Hydorn: We are a design company. We saw a nice opening in the head cover market a few years ago. We felt like people were starting to tire of the manufacturers “give away” covers and wanted to dress their bag up a little more. We saw the emergence of the boutique head cover companies that were out there making really nice product, but manufacturing them one by one and bringing them to market for $50-$60.
First, we made a design upgrade by adding a stretch fabric panel on each side of the cover which made the footprint in the bag a little smaller and allowed us to embroider a completed head cover.
Second, we sourced a great fabric and manufacturing relationship that allowed us to bring the head covers to market for around $30. We also established some domestic production and partnered with the Woolrich Woolen Mill to make some really unique “Made-in-USA” wool slip on covers to go along with our engineered leather slip on covers. We feel like the price and value of our covers is really an advantage for us.
PGA.com: You've been involved in golf for many, many years -- both as a competitive amateur player and in the business. Can you ever remember it having as much of a "coolness" vibe as it has now?
Hydorn: No I can’t really. There are some really cool new brands out there now who are doing some great things and the iconic golf brands still are like royalty in the golf community. Golf is a younger game and I think the new stars are attracting a great new crop of aspiring players. Tiger, Rory, Rickie, and more have certainly done a lot to help our game in that respect. The brands are making cooler products now too; not just for the kids but for the adults also.
PGA.com: What's your favorite Back 9 item?
Hydorn: My favorite is whichever product I am working on now!
PGA.com: One of your more unique offerings is what's available to your customers in "The Lounge" on your website. Can you tell our readers about it?
Hydorn: Ah… “The Lounge.” It’s something I’m very proud of. We saw other industries doing some cool things in regards to personal customization and we thought that head covers would be the perfect product for us to offer this feature.
Today’s consumer is definitely more into personal design and we wanted to make this available to our customers on their head covers. We have a full menu of icons to pick from like the shamrock and skull and bones designs. The customer can then add a monogram or personal message to finish the design.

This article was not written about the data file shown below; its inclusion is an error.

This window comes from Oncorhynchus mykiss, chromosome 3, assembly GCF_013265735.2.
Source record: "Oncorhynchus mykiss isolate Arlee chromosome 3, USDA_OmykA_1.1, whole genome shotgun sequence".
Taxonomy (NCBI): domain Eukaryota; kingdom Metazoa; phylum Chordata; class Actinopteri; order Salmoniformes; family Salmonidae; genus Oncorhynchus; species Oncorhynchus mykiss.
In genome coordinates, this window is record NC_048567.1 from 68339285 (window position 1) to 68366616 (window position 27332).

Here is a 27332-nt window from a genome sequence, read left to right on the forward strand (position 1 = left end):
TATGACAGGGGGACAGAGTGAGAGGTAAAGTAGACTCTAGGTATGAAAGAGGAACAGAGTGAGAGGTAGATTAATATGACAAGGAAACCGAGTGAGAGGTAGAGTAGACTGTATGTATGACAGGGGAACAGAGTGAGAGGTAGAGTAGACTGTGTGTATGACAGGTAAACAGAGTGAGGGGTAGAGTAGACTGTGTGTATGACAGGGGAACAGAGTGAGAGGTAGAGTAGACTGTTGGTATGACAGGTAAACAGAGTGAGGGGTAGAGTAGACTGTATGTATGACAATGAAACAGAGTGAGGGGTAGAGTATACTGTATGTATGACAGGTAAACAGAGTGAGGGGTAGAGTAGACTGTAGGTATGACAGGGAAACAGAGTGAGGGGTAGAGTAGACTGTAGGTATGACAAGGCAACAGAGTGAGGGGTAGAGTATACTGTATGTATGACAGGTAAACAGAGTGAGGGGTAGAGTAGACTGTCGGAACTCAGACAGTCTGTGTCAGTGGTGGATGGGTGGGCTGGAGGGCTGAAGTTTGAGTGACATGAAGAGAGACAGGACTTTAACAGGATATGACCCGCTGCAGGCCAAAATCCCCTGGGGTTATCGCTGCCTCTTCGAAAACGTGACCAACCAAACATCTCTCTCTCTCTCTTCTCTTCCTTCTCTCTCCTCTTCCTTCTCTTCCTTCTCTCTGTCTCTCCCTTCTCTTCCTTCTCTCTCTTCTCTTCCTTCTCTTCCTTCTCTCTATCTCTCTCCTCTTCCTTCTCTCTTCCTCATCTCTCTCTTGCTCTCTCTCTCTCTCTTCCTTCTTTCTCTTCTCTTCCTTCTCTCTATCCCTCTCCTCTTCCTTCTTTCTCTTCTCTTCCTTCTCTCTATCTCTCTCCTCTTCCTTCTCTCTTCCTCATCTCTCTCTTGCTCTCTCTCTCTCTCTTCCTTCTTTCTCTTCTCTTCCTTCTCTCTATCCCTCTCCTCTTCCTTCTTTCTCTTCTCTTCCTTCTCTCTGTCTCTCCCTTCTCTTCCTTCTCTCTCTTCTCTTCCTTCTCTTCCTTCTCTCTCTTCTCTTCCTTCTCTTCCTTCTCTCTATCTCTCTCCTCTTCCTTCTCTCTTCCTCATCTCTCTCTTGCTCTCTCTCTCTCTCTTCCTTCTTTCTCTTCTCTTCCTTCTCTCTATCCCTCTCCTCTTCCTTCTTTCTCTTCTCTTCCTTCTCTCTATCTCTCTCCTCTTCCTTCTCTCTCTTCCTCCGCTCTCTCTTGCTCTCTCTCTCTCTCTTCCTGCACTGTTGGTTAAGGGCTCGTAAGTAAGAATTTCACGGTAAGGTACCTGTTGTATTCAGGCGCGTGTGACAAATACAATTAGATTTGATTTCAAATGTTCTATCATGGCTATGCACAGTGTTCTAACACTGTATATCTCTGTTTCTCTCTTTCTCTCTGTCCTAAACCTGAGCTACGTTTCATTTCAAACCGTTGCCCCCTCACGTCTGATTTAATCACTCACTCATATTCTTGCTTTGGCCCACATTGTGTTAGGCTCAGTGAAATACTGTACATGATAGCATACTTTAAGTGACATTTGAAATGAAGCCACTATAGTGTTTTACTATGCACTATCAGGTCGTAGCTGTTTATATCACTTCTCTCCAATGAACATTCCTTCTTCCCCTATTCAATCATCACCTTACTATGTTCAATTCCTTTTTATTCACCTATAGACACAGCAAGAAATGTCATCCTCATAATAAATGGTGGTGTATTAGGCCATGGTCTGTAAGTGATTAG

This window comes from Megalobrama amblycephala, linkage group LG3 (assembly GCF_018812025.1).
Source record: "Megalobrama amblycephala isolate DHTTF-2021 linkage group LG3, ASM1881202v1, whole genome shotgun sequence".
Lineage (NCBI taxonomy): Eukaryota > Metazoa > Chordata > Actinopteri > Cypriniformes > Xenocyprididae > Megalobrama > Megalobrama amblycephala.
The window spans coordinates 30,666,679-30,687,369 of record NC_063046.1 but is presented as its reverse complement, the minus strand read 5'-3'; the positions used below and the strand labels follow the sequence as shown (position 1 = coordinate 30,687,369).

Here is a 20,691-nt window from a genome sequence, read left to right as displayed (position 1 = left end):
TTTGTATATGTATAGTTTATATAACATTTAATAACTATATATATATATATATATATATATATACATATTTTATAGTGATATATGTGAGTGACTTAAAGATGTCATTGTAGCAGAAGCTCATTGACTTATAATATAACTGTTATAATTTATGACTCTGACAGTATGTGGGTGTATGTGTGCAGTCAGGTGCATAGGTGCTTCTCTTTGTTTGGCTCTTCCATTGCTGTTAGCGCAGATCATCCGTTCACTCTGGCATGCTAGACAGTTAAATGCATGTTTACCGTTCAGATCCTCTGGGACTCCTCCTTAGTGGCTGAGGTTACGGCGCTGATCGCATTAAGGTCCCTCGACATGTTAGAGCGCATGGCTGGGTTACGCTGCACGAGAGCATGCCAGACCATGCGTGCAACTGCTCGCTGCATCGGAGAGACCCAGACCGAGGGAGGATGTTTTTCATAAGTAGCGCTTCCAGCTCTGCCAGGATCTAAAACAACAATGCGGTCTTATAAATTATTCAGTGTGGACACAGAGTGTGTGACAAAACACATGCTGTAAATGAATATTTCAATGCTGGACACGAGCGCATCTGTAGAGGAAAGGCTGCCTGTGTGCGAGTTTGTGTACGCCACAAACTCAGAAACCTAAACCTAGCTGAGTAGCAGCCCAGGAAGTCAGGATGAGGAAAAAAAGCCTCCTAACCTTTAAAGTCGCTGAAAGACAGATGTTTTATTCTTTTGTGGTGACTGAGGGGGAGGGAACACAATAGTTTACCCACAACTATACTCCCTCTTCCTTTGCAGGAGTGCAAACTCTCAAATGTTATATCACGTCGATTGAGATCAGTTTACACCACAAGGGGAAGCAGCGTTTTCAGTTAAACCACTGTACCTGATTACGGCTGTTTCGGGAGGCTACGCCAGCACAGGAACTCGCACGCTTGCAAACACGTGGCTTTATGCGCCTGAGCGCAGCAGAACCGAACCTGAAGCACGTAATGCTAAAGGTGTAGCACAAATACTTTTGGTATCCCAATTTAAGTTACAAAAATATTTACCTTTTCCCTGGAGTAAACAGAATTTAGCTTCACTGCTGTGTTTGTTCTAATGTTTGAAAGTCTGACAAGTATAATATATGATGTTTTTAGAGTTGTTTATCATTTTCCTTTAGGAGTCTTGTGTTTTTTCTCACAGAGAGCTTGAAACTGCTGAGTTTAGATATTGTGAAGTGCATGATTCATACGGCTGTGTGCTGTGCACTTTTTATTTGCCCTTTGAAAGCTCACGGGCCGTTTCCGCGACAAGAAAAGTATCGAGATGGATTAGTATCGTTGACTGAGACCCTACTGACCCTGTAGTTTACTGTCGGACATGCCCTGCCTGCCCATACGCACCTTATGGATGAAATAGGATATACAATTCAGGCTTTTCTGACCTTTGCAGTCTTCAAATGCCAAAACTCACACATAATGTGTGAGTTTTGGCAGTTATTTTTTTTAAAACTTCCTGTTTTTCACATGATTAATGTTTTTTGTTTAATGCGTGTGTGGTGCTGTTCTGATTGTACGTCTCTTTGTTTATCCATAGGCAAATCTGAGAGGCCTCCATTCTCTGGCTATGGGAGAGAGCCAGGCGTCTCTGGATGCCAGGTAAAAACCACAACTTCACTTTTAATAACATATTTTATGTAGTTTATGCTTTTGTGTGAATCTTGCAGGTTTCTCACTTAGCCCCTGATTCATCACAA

We also use the Lounge for our collegiate licenses. Some schools have a multitude of logos and we decided to let our customer tell us how they wanted to show their school pride instead of us guessing what they wanted. There are a ton of options and the Lounge just allows our customer to have more things to choose from.
PGA.com: Back 9 provided headcovers for the U.S. and European Solheim Cup teams in the 2011 matches. That had to be a neat experience for you.
Hydorn: That is that “surreal” feeling again. A few years back we had done some head covers for Callaway and Beth Daniel got her hands on one. She was the incoming captain for the 2009 Solheim Cup and we’ve been doing them ever since. It’s truly a sense of satisfaction when you see your head cover being ripped off a driver by Michelle Wie in an international competition.
PGA.com: The golf industry can be tough for small companies. How have you been able to not only stick around so long, but also expand your brand?
Hydorn: That hasn’t been easy by any stretch. I wish we had more resources but I’m sure everyone wishes for the same. We understand the importance of building the awareness of our brand and everything we do is focused on just that. We’re still so small and still relatively unknown to the masses but we do take pride in knowing that the "golf moles" know who we are and like what we do.
That’s the assurance we need to keep our eyes focused on the right things. We also believe that the struggles in the golf industry are real but a bit overstated. We don’t feel as if people “like” golf any less than before but just find it harder to play as much as before. Golf has become more accessible to more people and definitely has that cooler vibe you alluded to, so the desire for the game continues to grow. The lifestyle is vibrant.
As a special to PGA.com readers, Back 9 USA is offering 10 percent off any purchase through the end of October. Just use coupon code “PGA10” at checkout.